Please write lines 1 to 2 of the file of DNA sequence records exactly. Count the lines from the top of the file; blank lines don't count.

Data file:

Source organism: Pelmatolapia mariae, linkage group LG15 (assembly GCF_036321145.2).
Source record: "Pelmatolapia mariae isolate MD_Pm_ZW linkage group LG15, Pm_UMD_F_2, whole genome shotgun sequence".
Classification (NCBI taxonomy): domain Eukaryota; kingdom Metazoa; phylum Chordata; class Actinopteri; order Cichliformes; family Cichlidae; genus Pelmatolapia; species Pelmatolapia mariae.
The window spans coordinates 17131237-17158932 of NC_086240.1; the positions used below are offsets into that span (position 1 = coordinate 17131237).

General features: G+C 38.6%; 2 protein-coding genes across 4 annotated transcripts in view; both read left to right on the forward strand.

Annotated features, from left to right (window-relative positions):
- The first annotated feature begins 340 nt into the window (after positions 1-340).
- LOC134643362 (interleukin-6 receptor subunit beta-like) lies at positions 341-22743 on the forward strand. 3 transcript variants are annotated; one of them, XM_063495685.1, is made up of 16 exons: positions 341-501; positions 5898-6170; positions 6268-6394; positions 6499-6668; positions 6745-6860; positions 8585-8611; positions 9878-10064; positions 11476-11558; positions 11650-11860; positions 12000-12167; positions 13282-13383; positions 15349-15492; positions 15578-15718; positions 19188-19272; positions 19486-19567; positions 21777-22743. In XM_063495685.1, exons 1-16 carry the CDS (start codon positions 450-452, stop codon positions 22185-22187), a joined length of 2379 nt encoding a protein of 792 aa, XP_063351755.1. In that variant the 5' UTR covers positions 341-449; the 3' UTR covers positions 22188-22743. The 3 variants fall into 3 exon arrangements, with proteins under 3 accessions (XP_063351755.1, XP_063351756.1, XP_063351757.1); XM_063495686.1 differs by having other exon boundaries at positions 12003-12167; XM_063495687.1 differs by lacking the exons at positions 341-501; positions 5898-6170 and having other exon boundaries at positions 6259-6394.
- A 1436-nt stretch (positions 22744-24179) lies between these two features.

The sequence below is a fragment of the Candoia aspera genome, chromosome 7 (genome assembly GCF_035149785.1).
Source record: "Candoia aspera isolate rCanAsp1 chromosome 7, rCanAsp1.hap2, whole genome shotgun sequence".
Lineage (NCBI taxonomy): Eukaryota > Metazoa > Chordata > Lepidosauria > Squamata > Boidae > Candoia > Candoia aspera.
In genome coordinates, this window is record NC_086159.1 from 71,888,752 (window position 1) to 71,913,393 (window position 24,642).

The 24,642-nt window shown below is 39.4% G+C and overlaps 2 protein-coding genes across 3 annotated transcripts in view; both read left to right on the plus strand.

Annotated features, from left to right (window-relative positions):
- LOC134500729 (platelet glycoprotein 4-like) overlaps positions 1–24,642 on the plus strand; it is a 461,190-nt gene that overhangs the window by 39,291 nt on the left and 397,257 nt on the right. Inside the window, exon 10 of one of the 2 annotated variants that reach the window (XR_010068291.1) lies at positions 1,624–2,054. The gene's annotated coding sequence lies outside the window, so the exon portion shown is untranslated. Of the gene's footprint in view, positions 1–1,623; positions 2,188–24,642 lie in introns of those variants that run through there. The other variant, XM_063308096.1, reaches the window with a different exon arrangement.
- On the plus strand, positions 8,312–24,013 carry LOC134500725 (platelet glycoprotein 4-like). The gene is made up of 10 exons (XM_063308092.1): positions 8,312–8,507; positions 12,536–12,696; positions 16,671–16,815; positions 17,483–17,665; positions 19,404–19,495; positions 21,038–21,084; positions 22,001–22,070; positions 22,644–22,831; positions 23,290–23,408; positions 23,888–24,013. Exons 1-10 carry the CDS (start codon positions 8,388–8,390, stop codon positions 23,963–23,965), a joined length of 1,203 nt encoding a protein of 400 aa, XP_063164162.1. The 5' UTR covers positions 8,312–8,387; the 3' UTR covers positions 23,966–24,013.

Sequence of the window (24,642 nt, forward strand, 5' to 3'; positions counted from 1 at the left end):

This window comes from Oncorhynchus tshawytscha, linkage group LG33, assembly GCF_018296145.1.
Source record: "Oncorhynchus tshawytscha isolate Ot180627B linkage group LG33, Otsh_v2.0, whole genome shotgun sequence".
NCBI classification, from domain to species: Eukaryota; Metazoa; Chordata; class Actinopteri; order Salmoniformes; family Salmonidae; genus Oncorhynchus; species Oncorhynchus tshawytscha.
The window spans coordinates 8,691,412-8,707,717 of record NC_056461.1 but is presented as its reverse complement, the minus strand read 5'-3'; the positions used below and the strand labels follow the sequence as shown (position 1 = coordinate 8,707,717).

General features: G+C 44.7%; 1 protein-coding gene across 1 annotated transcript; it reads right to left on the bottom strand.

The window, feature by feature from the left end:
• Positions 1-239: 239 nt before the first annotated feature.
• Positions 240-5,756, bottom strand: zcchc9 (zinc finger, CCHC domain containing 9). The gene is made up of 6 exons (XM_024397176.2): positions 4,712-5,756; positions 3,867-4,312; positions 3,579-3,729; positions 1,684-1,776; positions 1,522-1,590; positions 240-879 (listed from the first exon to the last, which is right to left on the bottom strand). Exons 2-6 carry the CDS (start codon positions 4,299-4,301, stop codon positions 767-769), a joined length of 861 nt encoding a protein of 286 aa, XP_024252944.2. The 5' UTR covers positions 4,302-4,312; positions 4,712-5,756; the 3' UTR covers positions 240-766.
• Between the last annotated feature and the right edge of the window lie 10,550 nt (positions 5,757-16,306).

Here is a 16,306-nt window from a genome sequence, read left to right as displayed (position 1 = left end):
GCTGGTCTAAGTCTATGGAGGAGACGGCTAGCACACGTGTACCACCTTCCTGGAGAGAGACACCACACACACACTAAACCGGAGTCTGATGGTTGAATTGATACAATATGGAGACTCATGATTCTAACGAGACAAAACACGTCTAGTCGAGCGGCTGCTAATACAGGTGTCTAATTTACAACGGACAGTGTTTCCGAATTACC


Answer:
Source organism: Pelmatolapia mariae, linkage group LG15 (assembly GCF_036321145.2).
Source record: "Pelmatolapia mariae isolate MD_Pm_ZW linkage group LG15, Pm_UMD_F_2, whole genome shotgun sequence".